What are Psychedelics?

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  • Written By: Mary McMahon
  • Edited By: O. Wallace
  • Last Modified Date: 07 November 2018
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Psychedelics are drugs which have an impact on brain chemistry, altering normal brain function to cause fundamental shifts in consciousness. As a general rule, people use the term “psychedelic” to refer specifically to drugs which have this function, but no clear medical use. Several prescription drugs have effects which could be considered psychedelic, but because they have medical value, they are not usually classed with other psychedelics, unless they are being used recreationally.

This class of drugs is part of a larger family of drugs known as hallucinogens. Hallucinogens are drugs which alter perception in some way. In the case of psychedelics, the drug alters the user's consciousness, causing a dramatic shift in how the user perceives his or her environment. Other hallucinogens may cause a disconnect from the surrounding environment, as in the case of opiates, or they may trigger a form of delirium. Some people believe that psychedelics can be used to access parts of the consciousness which are usually hidden.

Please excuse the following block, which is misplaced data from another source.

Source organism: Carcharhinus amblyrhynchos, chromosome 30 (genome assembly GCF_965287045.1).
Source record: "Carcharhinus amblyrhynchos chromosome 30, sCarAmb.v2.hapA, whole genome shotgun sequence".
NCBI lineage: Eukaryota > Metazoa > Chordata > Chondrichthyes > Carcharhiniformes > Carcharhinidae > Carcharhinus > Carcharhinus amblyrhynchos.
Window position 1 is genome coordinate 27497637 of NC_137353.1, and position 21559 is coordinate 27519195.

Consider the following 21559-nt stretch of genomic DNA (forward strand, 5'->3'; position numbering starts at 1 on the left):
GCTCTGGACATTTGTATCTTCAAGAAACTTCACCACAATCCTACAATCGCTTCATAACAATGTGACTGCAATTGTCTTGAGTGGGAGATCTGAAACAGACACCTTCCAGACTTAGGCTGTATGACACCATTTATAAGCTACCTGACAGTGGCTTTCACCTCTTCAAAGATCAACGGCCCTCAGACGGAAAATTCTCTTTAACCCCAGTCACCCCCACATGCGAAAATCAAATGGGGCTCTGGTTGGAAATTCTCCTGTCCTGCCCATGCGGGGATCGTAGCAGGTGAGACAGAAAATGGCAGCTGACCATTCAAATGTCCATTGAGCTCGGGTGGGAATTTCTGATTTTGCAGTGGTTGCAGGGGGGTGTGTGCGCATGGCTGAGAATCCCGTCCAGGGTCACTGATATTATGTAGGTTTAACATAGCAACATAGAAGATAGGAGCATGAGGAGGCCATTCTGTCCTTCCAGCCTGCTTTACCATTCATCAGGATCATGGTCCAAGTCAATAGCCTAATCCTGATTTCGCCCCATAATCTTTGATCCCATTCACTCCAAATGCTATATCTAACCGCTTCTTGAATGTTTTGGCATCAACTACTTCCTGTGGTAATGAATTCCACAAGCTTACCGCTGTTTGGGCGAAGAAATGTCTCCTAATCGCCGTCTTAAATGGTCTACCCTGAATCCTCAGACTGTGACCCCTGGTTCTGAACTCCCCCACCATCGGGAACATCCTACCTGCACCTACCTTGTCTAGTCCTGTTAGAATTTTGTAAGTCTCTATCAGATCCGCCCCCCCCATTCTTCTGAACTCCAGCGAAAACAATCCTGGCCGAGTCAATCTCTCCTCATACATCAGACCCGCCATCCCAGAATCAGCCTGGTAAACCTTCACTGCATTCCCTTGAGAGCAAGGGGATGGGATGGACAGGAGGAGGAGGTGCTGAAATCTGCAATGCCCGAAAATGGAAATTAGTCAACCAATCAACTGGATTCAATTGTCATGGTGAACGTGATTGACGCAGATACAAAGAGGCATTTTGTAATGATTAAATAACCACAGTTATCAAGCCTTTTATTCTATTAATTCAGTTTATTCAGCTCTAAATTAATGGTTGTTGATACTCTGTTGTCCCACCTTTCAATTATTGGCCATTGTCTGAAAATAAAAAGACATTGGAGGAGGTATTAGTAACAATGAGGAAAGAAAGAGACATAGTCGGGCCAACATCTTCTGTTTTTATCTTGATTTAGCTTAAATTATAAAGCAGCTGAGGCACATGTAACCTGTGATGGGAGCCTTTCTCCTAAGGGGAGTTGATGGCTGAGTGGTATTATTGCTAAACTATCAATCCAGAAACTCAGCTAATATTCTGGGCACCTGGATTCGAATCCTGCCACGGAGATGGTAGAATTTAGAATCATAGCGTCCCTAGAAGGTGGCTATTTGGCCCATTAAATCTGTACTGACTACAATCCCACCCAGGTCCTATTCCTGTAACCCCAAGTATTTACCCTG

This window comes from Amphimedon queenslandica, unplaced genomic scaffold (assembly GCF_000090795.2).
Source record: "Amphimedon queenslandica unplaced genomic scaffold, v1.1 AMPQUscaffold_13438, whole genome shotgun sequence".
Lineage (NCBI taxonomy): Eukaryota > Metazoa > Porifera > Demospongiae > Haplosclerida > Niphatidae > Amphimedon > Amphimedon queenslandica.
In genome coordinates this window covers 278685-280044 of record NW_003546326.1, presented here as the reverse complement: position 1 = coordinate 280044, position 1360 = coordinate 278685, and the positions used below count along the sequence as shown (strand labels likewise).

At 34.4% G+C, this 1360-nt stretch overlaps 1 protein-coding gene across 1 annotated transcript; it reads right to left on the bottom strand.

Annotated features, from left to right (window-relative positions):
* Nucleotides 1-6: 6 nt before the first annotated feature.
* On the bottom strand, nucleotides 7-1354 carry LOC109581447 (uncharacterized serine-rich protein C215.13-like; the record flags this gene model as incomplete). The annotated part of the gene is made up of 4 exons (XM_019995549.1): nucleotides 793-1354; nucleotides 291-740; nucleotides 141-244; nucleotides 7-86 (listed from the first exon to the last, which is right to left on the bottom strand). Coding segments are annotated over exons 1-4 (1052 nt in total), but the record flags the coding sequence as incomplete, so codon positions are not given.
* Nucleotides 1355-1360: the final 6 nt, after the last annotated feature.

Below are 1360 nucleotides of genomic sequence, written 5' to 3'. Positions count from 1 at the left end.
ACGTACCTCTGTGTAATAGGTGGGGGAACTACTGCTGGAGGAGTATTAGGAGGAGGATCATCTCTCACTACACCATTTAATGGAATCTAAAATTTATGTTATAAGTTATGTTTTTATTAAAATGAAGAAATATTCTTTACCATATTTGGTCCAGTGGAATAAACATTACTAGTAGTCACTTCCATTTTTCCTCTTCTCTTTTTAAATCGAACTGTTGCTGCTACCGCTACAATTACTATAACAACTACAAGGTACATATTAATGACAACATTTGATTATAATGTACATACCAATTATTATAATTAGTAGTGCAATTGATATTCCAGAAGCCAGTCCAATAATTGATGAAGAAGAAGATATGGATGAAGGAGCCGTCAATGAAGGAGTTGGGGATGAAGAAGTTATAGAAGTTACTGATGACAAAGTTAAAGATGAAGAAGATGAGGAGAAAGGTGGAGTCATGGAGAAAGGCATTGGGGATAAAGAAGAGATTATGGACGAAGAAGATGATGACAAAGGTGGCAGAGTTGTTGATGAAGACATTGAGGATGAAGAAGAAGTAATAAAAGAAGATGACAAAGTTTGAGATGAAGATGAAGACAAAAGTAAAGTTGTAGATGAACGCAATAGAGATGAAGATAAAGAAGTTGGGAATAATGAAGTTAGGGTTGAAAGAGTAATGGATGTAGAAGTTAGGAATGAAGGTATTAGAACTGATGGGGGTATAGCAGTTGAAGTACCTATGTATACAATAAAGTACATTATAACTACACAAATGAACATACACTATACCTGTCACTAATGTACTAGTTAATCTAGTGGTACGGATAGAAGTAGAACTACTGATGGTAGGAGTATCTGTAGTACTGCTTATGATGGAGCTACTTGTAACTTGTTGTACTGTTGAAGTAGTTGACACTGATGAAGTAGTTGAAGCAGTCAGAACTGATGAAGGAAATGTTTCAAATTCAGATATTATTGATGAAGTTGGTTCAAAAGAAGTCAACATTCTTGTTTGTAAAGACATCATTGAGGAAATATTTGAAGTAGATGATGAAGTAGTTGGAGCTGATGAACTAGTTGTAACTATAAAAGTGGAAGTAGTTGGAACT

Humans have a long history of psychedelic drug use, taking advantage of the psychoactive components of numerous plants such as peyote, Amanita muscaria mushrooms, and ergot. Many human cultures used psychedelics for religious reasons, believing that the drugs connected them with the divine, and the use of such drugs was often reserved for shamans, priests, and other religious figures. As humans learned to synthesize psychedelics in the 20th century, use of this class of drugs expanded radically, and became more recreational than religious in nature.

Many countries treat psychedelic drugs as controlled substances, under the rationale that they are potentially dangerous, and they have no known medical value. Controlled substance laws are designed to make it difficult to access such drugs, protecting people from harmful effects such as permanent alteration of brain chemistry, injuries acquired while under the influence of drugs, and so forth. Some psychedelics are protected under laws which permit religious use, allowing specific qualified individuals to produce and use the drugs, but not to sell them.

Psychedelics can be very dangerous. Drugs of plant origin have inconsistent dosages influenced by how the plants were grown, harvested, and processed. Synthetic drugs are typically much stronger, with more regular dosages, but they can be adulterated with harmful substances which mimic the effects of the psychedelic, but cause permanent harm to the user.



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